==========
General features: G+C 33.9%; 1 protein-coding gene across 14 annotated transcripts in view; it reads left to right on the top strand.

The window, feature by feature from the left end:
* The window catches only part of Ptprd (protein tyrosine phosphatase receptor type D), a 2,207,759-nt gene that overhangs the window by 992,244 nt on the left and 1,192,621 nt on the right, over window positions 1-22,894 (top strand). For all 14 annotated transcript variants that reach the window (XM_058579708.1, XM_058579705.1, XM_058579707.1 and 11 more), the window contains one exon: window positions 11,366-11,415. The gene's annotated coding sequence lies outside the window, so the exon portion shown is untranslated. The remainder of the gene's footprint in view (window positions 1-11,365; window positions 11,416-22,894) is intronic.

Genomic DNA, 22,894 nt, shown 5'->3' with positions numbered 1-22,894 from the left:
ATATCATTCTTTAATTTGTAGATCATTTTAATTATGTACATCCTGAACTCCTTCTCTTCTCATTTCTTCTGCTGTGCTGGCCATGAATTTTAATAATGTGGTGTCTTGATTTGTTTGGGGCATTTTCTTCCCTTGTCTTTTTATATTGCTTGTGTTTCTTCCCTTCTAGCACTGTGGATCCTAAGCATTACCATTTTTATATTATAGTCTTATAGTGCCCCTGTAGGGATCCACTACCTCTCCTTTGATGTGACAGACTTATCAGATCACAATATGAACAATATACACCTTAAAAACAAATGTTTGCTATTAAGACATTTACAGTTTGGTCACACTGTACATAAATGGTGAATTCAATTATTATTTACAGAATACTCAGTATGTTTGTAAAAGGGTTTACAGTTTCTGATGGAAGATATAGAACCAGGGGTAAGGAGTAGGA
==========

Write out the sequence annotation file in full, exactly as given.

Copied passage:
General features: G+C 33.9%; 1 protein-coding gene across 14 annotated transcripts in view; it reads left to right on the top strand.

The window, feature by feature from the left end:
* The window catches only part of Ptprd (protein tyrosine phosphatase receptor type D), a 2,207,759-nt gene that overhangs the window by 992,244 nt on the left and 1,192,621 nt on the right, over window positions 1-22,894 (top strand). For all 14 annotated transcript variants that reach the window (XM_058579708.1, XM_058579705.1, XM_058579707.1 and 11 more), the window contains one exon: window positions 11,366-11,415. The gene's annotated coding sequence lies outside the window, so the exon portion shown is untranslated. The remainder of the gene's footprint in view (window positions 1-11,365; window positions 11,416-22,894) is intronic.

Genomic DNA, 22,894 nt, shown 5'->3' with positions numbered 1-22,894 from the left:
ATATCATTCTTTAATTTGTAGATCATTTTAATTATGTACATCCTGAACTCCTTCTCTTCTCATTTCTTCTGCTGTGCTGGCCATGAATTTTAATAATGTGGTGTCTTGATTTGTTTGGGGCATTTTCTTCCCTTGTCTTTTTATATTGCTTGTGTTTCTTCCCTTCTAGCACTGTGGATCCTAAGCATTACCATTTTTATATTATAGTCTTATAGTGCCCCTGTAGGGATCCACTACCTCTCCTTTGATGTGACAGACTTATCAGATCACAATATGAACAATATACACCTTAAAAACAAATGTTTGCTATTAAGACATTTACAGTTTGGTCACACTGTACATAAATGGTGAATTCAATTATTATTTACAGAATACTCAGTATGTTTGTAAAAGGGTTTACAGTTTCTGATGGAAGATATAGAACCAGGGGTAAGGAGTAGGA